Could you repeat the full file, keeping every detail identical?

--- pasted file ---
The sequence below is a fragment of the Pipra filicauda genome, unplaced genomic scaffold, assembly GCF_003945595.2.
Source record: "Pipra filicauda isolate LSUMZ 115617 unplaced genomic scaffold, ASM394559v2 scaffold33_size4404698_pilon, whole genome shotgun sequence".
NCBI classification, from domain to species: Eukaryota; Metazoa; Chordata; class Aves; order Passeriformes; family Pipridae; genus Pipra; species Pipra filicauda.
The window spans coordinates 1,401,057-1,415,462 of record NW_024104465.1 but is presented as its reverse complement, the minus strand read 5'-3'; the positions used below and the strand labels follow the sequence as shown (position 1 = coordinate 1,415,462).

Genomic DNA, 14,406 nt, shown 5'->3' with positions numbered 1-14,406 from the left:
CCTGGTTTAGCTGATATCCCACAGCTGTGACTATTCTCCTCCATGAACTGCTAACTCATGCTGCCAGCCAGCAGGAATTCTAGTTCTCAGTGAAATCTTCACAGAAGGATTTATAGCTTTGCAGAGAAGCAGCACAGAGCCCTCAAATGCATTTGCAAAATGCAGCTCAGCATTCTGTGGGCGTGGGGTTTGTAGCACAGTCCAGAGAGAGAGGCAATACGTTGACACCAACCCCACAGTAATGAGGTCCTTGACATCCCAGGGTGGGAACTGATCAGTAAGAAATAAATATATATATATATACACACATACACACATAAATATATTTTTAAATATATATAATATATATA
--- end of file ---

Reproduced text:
The sequence below is a fragment of the Pipra filicauda genome, unplaced genomic scaffold, assembly GCF_003945595.2.
Source record: "Pipra filicauda isolate LSUMZ 115617 unplaced genomic scaffold, ASM394559v2 scaffold33_size4404698_pilon, whole genome shotgun sequence".
NCBI classification, from domain to species: Eukaryota; Metazoa; Chordata; class Aves; order Passeriformes; family Pipridae; genus Pipra; species Pipra filicauda.
The window spans coordinates 1,401,057-1,415,462 of record NW_024104465.1 but is presented as its reverse complement, the minus strand read 5'-3'; the positions used below and the strand labels follow the sequence as shown (position 1 = coordinate 1,415,462).

Genomic DNA, 14,406 nt, shown 5'->3' with positions numbered 1-14,406 from the left:
CCTGGTTTAGCTGATATCCCACAGCTGTGACTATTCTCCTCCATGAACTGCTAACTCATGCTGCCAGCCAGCAGGAATTCTAGTTCTCAGTGAAATCTTCACAGAAGGATTTATAGCTTTGCAGAGAAGCAGCACAGAGCCCTCAAATGCATTTGCAAAATGCAGCTCAGCATTCTGTGGGCGTGGGGTTTGTAGCACAGTCCAGAGAGAGAGGCAATACGTTGACACCAACCCCACAGTAATGAGGTCCTTGACATCCCAGGGTGGGAACTGATCAGTAAGAAATAAATATATATATATATACACACATACACACATAAATATATTTTTAAATATATATAATATATATA